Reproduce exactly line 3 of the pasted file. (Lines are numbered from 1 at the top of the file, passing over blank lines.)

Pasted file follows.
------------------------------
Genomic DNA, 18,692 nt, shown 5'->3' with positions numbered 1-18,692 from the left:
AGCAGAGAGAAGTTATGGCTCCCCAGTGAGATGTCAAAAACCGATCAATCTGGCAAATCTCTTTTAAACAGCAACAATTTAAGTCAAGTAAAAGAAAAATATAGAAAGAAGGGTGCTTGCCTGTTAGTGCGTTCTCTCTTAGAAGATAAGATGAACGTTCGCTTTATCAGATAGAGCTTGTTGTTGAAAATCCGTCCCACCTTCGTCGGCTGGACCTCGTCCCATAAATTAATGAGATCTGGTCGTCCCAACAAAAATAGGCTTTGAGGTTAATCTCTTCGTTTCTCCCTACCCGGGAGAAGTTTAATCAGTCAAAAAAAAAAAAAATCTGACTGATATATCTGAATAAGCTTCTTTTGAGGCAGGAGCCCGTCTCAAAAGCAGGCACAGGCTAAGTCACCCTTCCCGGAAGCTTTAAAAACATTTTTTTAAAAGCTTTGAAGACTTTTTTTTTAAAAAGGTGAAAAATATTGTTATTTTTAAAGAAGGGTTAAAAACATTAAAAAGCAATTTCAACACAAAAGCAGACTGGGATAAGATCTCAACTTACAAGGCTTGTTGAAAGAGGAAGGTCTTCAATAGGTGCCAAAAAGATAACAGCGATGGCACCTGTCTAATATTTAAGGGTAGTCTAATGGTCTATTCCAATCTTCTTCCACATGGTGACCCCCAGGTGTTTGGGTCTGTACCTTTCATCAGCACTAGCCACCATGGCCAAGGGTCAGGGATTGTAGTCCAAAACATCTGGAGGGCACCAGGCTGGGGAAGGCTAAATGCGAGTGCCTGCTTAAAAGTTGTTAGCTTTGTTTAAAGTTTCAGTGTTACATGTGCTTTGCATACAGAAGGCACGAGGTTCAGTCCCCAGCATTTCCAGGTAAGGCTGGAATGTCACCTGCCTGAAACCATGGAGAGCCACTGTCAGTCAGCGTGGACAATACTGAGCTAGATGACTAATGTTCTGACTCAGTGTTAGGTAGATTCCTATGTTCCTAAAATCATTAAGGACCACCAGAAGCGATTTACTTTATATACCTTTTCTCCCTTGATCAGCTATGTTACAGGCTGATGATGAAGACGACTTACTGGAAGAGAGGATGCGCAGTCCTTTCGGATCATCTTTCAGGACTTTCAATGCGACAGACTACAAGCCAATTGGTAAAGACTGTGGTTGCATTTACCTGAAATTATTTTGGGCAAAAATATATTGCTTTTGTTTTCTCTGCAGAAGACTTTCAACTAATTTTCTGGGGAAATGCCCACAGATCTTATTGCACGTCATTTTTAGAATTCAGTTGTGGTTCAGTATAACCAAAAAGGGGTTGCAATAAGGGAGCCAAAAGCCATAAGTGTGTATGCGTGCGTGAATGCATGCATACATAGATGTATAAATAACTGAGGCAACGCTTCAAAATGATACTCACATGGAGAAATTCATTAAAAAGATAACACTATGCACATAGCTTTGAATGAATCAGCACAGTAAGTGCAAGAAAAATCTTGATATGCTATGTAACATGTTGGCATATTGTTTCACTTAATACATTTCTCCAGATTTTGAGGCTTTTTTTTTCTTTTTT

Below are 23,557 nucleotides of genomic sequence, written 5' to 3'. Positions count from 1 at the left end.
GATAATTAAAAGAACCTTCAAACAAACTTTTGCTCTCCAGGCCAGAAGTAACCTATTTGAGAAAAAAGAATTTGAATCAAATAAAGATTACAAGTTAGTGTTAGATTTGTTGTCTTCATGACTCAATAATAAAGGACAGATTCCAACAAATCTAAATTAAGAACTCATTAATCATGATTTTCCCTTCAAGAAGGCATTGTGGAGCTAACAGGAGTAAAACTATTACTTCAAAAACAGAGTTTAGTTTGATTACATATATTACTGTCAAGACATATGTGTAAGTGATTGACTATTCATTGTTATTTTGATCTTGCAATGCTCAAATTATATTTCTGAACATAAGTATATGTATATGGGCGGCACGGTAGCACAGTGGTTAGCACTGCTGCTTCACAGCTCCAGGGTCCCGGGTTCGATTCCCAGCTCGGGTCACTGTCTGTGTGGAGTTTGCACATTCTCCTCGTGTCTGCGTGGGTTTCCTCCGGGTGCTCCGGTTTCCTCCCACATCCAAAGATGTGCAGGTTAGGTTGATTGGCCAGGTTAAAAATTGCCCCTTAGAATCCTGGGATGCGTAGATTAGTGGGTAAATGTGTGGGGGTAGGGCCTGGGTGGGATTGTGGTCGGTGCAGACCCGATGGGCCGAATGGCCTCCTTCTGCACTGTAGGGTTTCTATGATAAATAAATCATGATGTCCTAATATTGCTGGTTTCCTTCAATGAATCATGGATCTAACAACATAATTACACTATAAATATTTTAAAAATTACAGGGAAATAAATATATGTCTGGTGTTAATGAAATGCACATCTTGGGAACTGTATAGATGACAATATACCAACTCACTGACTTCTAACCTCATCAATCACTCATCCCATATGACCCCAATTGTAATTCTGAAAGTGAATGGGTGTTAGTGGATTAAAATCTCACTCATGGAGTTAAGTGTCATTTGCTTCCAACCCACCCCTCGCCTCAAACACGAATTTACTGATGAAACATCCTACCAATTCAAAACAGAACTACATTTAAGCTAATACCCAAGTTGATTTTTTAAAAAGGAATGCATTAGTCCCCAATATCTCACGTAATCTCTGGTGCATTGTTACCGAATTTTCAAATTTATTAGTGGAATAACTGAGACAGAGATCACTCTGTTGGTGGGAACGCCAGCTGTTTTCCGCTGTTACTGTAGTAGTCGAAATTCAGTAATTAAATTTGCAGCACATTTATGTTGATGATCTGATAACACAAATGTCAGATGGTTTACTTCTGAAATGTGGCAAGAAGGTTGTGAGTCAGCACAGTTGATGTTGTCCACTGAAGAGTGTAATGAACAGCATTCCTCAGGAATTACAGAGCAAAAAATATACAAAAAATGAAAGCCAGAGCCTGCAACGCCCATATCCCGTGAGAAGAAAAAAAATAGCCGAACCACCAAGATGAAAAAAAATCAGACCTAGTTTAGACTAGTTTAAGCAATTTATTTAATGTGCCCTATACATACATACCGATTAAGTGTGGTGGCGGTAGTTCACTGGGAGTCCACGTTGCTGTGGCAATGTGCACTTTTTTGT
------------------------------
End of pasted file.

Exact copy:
Below are 23,557 nucleotides of genomic sequence, written 5' to 3'. Positions count from 1 at the left end.